The Two Personalities of Raskolnikov in Crime and Punishment
Raskolnikov, the main character of the novel Crime and Punishment by Feodor Dostoevsky, actually possesses two completely contradicting personalities. One part of him is intellectual: cold, unfeeling, inhumane, and exhibiting tremendous self-will. It is this side of him that enables him to commit the most terrible crime imaginable - taking another human life. The other part of his personality is warm and compassionate. This side of him does charitable acts and fights against the evil in his society.
The confusion in Raskolnikov’s soul is best seen when he tries to help a girl in the street who has been raped and left to the whims of whoever may find her. Raskolnikov tries to protect her from the evil of the street, but then stops himself when he is repulsed by the wickedness of his society. Why did I take it upon myself to interfere? Was it for me to try to help? Let them eat one another alive - what is it to me? ***IF THIS IS A QUOTE, IT SHOULD BE PLACED IN QUOTATION MARKS*** At one time, Raskolnikov is both caring and concerned, yet he is able to push aside the whole affair by being utterly indifferent.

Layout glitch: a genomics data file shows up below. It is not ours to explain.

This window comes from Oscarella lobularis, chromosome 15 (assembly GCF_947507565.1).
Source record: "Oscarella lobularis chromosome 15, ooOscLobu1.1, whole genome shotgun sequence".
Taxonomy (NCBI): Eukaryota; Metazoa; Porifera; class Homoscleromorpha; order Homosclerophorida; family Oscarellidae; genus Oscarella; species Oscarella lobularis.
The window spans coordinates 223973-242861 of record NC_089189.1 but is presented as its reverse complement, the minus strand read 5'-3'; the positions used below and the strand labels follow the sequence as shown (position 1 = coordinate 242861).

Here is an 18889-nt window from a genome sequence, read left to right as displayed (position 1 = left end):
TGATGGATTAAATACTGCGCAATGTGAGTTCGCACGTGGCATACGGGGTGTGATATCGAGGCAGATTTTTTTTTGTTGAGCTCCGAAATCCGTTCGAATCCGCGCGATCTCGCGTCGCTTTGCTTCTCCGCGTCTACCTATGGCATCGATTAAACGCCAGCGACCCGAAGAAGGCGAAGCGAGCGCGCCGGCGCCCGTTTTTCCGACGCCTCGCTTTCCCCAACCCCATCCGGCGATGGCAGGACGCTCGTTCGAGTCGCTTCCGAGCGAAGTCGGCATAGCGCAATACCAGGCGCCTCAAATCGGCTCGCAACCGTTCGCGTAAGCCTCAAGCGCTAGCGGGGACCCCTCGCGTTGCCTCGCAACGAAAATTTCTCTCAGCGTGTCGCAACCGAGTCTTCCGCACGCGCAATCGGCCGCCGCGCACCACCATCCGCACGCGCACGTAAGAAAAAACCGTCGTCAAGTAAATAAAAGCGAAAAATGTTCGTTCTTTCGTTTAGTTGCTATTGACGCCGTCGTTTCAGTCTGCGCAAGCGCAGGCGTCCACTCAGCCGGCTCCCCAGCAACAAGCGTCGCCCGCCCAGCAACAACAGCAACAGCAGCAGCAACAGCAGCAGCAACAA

This is how Raskolnikov is able to commit his crime: his intellectual side ignores his conscience and is able to commit the crime in a rational and orderly way. It is his dual character that serves as his punishment. One side of him is able to commit the murders, so the other must bear the punishment. He is tortured by the cruelty in mankind, and yet he himself is able to repeat it.
Ralkolnokove justifies his crime through a...